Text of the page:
A bold and brutal story of the women of Westeros

While much of “House of the Dragon” focuses on political intrigue among the many Westeros, there’s still a lot of the absurd R-rated Renaissance equity madness that makes “Game of Thrones” a should be interesting to watch. There are skirmishes, knights fighting falcons and swords, and lots of dragon rides. Dragon riding looks a lot better than it did in “Game of Thrones,” which is good, because there’s so much more to it.

There are only some fight scenes, but they are very bloody, reminding viewers of the cruelty of the world. No one is more violent in “House of the Dragon” than Prince Daemon Targaryen (Matt Smith), the king’s younger brother. He has the cruelty of Joffrey Baratheon and the charm of Jaime Lannister, making him potentially one of the franchise’s greatest villains. Smith is clearly having a ball with the character, giving him a kind of smug pleasure that’s almost contagious.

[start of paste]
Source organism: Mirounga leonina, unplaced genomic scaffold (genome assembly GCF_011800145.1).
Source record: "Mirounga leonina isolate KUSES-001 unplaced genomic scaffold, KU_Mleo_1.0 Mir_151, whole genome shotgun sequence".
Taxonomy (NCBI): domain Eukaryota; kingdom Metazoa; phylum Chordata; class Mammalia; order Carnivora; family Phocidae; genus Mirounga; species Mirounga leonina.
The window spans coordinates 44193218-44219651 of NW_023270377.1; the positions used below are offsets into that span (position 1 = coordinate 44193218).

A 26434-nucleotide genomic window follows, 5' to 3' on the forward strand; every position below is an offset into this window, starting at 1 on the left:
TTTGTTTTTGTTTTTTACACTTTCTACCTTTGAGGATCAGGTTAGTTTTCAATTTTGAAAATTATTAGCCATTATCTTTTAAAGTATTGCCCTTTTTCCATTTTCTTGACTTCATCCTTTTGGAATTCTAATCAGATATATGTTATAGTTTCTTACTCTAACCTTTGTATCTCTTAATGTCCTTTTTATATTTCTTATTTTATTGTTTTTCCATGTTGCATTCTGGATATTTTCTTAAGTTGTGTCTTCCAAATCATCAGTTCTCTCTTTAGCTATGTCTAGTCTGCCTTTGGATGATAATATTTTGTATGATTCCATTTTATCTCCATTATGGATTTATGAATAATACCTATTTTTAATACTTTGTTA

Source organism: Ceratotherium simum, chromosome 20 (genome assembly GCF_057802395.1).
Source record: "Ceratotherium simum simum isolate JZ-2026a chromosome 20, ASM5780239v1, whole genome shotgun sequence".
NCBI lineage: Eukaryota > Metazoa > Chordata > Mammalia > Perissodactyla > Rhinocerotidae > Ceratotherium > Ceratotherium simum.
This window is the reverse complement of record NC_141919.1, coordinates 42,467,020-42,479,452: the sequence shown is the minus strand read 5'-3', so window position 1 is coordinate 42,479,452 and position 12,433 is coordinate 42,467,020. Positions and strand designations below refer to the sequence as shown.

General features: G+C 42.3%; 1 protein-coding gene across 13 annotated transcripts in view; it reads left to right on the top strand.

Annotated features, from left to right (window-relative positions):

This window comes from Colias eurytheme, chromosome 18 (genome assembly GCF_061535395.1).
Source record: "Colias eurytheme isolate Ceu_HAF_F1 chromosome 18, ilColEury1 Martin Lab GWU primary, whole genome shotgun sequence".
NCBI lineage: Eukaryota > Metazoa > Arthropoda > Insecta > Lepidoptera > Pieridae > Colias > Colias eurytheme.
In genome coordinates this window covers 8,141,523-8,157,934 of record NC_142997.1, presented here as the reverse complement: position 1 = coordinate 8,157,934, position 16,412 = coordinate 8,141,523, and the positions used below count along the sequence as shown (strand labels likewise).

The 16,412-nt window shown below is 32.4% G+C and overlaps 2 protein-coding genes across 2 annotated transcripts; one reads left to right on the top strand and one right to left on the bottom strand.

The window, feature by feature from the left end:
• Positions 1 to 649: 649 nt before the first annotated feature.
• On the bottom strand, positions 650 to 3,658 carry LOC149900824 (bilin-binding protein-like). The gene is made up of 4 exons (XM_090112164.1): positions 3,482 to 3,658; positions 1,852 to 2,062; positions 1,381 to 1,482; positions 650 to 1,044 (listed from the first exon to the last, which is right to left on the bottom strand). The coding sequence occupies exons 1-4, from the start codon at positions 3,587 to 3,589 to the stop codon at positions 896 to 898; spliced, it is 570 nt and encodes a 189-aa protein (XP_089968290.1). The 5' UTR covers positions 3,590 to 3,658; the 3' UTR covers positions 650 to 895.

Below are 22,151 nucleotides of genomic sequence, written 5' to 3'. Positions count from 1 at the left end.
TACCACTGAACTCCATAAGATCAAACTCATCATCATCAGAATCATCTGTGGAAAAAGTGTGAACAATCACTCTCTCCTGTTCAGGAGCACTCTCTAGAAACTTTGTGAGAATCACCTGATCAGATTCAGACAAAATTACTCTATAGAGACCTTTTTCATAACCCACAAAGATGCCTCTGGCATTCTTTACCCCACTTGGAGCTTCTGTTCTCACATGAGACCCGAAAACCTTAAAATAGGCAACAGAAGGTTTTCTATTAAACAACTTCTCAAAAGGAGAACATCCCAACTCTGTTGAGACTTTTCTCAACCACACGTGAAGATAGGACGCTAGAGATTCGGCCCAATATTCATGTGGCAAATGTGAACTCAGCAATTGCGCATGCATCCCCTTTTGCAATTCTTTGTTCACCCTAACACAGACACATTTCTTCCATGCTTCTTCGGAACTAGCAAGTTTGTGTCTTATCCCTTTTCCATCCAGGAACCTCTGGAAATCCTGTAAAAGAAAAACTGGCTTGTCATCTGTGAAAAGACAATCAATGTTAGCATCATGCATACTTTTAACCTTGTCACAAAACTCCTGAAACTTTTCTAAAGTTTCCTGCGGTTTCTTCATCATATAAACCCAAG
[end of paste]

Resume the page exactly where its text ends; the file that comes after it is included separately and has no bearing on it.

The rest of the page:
In the novels, Daemon is a force to be reckoned with, an influential man around him, and Smith’s magnetic performance, especially in later episodes, makes that so. more believable. Other standouts include Fabien Frankel as Ser Criston Cole, a non-Dornish turned knight, and Jefferson Hall as twin brothers Tyland and Jason Lannister, who show us where the descendants of Tywin has all his tactical talents.

https://www.slashfilm.com/970943/house-of-the-dragon-review-a-bold-and-brutal-tale-of-the-women-of-westeros/ A bold and brutal story of the women of Westeros

Fry Electronics Team

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